Brotherly Love

Genesis 4:1-16
The veteran of Pearl Harbor watched with hate in his heart. He was standing near the port-side grave where his battleship had gone down that fateful day, December 7, 1941. This was a place of respect and honor for him, but there were two Japanese girls there. Japanese girls! Didn’t they have more respect than to come to America and gloat over that victory they had, which had killed so many of his friends? He was so angry that he could hurt them. But then, a marvelous thing happened. The two Japanese girls brought two wreaths of flowers and cast them on to the watery grave over the place where the ship had gone down. As the flowers gently sank down to where the ship lay The man could feel fifty years of scarred hate and bitterness slipping away from him.

Man has hated his brother for many years. Wars are nothing new; murder is nothing new; hate is nothing new. It all started with Adam and Eve. The question in our text is: will sin continue into the next generation, or will Cain and Abel be able to start fresh?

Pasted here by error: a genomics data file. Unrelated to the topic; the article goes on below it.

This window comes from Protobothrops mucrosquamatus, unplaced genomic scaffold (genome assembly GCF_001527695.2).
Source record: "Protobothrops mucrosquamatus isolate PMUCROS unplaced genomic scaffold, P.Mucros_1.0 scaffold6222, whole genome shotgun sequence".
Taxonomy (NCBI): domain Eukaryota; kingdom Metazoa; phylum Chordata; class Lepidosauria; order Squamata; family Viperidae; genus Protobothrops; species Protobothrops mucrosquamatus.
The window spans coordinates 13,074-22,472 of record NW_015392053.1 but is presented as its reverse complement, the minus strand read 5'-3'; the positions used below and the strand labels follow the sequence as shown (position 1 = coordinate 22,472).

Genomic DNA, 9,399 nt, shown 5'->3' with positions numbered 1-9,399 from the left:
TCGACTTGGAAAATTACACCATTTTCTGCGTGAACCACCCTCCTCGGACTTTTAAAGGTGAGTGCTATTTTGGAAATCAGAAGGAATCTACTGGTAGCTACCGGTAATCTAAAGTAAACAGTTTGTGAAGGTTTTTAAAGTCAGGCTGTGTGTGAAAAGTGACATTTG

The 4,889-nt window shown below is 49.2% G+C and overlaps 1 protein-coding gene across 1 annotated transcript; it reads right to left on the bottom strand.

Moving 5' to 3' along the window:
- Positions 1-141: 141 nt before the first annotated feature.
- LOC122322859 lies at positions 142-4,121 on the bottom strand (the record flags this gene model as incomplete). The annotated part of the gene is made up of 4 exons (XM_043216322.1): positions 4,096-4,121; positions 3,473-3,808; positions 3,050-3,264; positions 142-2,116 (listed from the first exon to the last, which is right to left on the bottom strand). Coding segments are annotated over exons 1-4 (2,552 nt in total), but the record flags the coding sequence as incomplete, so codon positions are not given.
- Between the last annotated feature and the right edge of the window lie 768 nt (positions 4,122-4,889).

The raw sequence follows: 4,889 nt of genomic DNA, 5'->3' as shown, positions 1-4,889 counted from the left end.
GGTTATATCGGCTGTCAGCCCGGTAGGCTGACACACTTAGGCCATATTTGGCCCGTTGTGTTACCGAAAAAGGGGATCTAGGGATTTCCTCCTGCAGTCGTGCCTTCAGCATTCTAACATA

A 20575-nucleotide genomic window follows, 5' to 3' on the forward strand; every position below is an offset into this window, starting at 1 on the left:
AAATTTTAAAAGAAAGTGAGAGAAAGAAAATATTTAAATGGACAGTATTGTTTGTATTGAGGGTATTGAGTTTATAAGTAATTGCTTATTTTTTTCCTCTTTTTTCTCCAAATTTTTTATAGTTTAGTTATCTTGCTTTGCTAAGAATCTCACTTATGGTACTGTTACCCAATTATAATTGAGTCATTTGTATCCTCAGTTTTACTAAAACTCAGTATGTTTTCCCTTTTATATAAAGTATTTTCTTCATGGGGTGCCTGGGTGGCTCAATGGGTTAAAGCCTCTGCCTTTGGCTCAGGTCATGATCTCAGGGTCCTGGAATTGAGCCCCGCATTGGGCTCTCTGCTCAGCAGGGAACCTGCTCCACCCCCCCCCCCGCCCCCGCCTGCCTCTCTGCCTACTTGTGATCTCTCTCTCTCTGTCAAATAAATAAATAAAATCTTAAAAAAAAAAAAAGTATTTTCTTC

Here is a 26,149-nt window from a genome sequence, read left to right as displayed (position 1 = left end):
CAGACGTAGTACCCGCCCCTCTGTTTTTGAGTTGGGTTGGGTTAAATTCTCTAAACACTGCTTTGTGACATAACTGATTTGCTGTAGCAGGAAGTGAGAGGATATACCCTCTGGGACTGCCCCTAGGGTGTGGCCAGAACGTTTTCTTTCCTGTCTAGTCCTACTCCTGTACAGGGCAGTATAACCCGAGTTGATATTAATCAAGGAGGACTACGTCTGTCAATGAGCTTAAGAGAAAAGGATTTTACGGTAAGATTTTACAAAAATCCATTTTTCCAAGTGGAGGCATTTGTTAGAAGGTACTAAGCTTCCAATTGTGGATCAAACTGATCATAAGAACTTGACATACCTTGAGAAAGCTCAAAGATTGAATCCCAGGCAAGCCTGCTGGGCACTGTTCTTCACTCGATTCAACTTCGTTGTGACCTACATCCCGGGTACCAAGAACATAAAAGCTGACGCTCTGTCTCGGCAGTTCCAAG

The text starts out with the fulfillment of Gods promise that offspring would come. The word “know” here means marital intercourse. But it also refers back to the tree of knowledge. One of the questions of this chapter is, “Does man know anything or not?” It says that Adam knew his wife. The question will be, “Does Cain know Abel? If so, Does Cain know where Abel is?” Eve conceived and bore Cain. The name Cain sounds like the word “acquired.” There are many people who think that Eve named Cain thinking that she had acquired that seed of the woman which would crush Satan’s head. As we will see, Cain actually becomes the seed of the serpent, and is conquered by the serpent, rather than being the promised seed. Eve recognizes that this birth could only have happened because God had helped her. Then she bears Abel, Cain’s brother. Some scholars think that Cain and Abel were twins. This is possible, since Abel’s birth does not seem to be separated from Cain’s birth: there is no mention of Adam knowing Eve with regard to Abel’s birth, not is there any mention of conception with regard to Abel’s birth. It is possible, but let us not force the text to say that. Abel’s name means “breath” or “vapor.” From Ecclesiastes, you might recognize that this name “Abel” is the same word as the word “meaningless” or “elusive” that is the key word of Ecclesiastes. Plainly, Eve thought that Cain would do all the serpent-crushing, and that therefore, there would be no work left for Abel to do. So Abel’s life would be just a “breath.” It is ironic that Abel’s name fits his fate perfectly: just as life is but a breath; breathe on it and it is gone, so also Abel’s life is precarious, and he does not live long.